the Court and statutorily-allowed investigator roles. If so, it should be made clear that the Friend
of the Court role is an investigator’s role, subject to cross-examination, is entirely separate from
the GAL role, and that the trial court may appoint both a GAL and a Friend of the Court where
necessary but may not ask a single advocate to serve in both roles.
The Supreme Court could assign a commission to examine the roles of professionals serving
children in family matters. The Commission could be tasked with deciding whether to adopt the
Standards of Practice for children’s lawyers promulgated by the ABA,212 thus recognizing the
Kentucky GAL as being the same as a Best Interests Attorney as defined in the ABA Standards
and subjecting the GAL to its requirements. The Commission may also decide to adopt different
standards, as has been done in other jurisdictions.213
In any event, even without additional guidance, the Administrative Office of Courts should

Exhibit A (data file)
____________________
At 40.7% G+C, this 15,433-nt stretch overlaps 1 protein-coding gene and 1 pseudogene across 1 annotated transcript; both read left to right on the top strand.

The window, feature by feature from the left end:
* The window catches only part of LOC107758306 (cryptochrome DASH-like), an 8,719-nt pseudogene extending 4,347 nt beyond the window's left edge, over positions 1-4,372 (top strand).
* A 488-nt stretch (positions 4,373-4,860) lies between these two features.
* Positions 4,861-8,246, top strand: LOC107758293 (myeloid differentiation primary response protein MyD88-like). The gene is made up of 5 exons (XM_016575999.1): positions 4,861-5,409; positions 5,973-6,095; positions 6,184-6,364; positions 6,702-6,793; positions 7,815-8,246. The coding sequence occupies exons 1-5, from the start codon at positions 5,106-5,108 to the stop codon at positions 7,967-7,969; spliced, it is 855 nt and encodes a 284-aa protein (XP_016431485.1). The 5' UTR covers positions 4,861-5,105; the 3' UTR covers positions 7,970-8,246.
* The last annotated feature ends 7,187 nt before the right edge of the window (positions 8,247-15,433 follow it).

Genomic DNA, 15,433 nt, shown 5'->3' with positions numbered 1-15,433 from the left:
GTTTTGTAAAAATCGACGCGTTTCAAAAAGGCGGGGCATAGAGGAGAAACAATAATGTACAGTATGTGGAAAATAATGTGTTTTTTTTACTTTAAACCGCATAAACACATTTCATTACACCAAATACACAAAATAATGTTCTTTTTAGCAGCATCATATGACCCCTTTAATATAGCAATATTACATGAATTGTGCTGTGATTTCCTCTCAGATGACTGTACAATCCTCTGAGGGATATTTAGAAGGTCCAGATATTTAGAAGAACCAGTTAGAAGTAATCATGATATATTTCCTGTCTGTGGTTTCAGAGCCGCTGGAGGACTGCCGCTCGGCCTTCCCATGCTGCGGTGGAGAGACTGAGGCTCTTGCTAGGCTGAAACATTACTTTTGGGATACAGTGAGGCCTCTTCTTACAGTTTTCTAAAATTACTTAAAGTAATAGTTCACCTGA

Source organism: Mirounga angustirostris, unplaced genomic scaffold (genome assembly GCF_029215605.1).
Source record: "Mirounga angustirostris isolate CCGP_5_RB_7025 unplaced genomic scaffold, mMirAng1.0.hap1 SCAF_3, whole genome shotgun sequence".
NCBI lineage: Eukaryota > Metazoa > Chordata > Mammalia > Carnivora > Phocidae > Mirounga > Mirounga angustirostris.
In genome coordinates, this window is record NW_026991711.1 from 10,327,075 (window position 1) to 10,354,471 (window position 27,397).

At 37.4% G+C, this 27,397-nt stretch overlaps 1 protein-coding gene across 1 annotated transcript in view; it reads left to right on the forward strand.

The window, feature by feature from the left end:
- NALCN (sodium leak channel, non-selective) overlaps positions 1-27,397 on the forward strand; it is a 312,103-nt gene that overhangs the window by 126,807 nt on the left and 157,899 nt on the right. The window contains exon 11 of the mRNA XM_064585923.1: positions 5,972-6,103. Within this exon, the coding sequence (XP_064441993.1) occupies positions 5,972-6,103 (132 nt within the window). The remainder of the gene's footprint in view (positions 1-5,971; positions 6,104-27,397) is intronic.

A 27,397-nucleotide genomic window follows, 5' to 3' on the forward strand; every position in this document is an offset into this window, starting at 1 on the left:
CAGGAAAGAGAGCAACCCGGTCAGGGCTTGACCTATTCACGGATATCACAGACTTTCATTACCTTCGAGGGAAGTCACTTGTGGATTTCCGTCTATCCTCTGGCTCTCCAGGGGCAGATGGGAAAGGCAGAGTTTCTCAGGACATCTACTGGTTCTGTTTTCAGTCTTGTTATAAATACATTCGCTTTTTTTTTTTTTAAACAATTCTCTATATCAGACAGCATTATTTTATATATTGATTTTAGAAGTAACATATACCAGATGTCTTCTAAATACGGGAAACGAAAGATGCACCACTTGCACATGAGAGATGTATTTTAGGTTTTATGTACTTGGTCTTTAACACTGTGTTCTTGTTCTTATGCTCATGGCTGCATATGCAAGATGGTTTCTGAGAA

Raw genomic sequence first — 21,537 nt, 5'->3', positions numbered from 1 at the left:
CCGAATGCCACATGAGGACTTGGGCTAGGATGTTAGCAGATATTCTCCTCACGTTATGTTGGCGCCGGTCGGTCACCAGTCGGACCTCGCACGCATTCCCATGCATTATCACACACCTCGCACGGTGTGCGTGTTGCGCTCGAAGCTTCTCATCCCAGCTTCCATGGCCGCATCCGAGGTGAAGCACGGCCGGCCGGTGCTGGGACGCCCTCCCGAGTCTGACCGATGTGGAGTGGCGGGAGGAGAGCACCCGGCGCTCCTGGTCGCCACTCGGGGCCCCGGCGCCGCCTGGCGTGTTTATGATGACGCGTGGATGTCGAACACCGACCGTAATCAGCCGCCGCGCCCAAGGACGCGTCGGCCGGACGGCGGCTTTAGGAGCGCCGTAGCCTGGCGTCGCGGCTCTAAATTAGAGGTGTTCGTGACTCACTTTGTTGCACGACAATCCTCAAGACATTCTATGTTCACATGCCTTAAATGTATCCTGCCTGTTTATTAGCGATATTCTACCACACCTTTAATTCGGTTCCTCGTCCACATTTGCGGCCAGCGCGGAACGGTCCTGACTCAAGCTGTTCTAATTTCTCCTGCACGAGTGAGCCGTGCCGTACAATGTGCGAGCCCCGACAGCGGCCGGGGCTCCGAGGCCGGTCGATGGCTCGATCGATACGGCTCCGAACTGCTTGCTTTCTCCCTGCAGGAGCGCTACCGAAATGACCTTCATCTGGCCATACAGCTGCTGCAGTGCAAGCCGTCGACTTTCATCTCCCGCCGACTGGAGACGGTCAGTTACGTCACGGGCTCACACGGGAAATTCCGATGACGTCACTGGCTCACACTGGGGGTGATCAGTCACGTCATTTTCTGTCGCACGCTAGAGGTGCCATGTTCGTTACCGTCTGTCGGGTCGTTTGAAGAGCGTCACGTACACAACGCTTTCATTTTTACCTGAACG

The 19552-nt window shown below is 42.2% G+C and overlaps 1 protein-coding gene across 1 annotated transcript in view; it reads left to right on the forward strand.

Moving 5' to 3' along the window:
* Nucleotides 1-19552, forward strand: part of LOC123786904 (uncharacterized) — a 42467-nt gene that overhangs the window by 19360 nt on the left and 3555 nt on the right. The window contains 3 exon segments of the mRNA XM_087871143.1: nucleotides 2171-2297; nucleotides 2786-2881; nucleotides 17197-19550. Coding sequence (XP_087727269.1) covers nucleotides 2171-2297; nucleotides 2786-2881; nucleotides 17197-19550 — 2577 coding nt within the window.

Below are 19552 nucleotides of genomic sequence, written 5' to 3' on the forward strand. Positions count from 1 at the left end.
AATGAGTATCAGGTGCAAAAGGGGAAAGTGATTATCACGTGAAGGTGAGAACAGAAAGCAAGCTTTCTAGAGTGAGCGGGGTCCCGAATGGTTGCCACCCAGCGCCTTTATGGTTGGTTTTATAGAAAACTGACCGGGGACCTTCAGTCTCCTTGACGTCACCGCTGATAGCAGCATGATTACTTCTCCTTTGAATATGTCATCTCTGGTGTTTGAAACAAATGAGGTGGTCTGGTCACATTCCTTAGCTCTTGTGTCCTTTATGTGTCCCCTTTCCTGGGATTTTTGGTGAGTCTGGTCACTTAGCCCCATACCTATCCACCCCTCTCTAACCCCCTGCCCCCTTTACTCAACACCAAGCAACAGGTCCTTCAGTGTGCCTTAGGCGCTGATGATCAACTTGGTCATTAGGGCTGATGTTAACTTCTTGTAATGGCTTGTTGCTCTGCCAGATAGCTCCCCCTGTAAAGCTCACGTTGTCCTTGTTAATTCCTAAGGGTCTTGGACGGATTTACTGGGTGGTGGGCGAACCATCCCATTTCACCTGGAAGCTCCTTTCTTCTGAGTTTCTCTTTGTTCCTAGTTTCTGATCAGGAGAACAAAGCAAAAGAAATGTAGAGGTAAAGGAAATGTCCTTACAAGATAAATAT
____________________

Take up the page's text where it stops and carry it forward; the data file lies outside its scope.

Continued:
create and disseminate model appointment orders in domestic cases consistent with the proper
roles of advocates in private custody cases.214 The appointment order should, at minimum,
designate the appointment as GAL or Friend of the Court, and designate basic duties assigned to
each role pursuant to Morgan.215
IV. MORGAN V. GETTER: Kentucky’s Guardian Ad Litem
Litigation as a Model for Seeking Role Clarity
It is difficult for children’s attorneys to address role conflict issues within their cases because, in
order to do so, they would frequently be in a position to compromise their client’s interests. In
212 ABA Standard, supra note 3.
213 See, e.g., 705 ILL. COMP. STAT. ANN. 405/2-17 (West 2013).
214 See ABA Standard, supra note 3, at Appendix A. (Children Representation Appointment Order, outlining reasons
for the appointment, nature of the appointment, fees and costs, and access to confidential information).